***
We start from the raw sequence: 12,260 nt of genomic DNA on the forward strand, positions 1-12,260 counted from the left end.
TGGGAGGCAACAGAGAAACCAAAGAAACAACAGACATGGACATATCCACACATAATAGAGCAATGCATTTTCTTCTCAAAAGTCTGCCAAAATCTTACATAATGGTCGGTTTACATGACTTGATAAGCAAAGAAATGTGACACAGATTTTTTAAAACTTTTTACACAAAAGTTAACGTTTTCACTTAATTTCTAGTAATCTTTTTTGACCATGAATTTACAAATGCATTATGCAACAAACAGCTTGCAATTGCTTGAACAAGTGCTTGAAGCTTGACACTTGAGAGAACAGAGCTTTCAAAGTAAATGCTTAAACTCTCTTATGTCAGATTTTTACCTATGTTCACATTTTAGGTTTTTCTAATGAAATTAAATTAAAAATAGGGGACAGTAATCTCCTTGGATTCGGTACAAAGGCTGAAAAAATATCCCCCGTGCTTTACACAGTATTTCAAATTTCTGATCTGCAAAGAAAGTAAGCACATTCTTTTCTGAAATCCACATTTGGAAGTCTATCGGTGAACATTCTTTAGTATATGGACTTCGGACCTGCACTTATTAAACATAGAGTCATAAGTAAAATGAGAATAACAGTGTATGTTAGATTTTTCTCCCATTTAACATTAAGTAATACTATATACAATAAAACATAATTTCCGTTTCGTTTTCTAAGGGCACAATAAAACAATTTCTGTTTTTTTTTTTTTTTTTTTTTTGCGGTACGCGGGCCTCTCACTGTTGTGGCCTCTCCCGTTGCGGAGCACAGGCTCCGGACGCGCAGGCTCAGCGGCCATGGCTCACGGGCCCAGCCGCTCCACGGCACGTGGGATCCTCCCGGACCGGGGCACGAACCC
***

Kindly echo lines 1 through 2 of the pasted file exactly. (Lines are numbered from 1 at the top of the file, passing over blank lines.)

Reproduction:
We start from the raw sequence: 12,260 nt of genomic DNA on the forward strand, positions 1-12,260 counted from the left end.
TGGGAGGCAACAGAGAAACCAAAGAAACAACAGACATGGACATATCCACACATAATAGAGCAATGCATTTTCTTCTCAAAAGTCTGCCAAAATCTTACATAATGGTCGGTTTACATGACTTGATAAGCAAAGAAATGTGACACAGATTTTTTAAAACTTTTTACACAAAAGTTAACGTTTTCACTTAATTTCTAGTAATCTTTTTTGACCATGAATTTACAAATGCATTATGCAACAAACAGCTTGCAATTGCTTGAACAAGTGCTTGAAGCTTGACACTTGAGAGAACAGAGCTTTCAAAGTAAATGCTTAAACTCTCTTATGTCAGATTTTTACCTATGTTCACATTTTAGGTTTTTCTAATGAAATTAAATTAAAAATAGGGGACAGTAATCTCCTTGGATTCGGTACAAAGGCTGAAAAAATATCCCCCGTGCTTTACACAGTATTTCAAATTTCTGATCTGCAAAGAAAGTAAGCACATTCTTTTCTGAAATCCACATTTGGAAGTCTATCGGTGAACATTCTTTAGTATATGGACTTCGGACCTGCACTTATTAAACATAGAGTCATAAGTAAAATGAGAATAACAGTGTATGTTAGATTTTTCTCCCATTTAACATTAAGTAATACTATATACAATAAAACATAATTTCCGTTTCGTTTTCTAAGGGCACAATAAAACAATTTCTGTTTTTTTTTTTTTTTTTTTTTTGCGGTACGCGGGCCTCTCACTGTTGTGGCCTCTCCCGTTGCGGAGCACAGGCTCCGGACGCGCAGGCTCAGCGGCCATGGCTCACGGGCCCAGCCGCTCCACGGCACGTGGGATCCTCCCGGACCGGGGCACGAACCC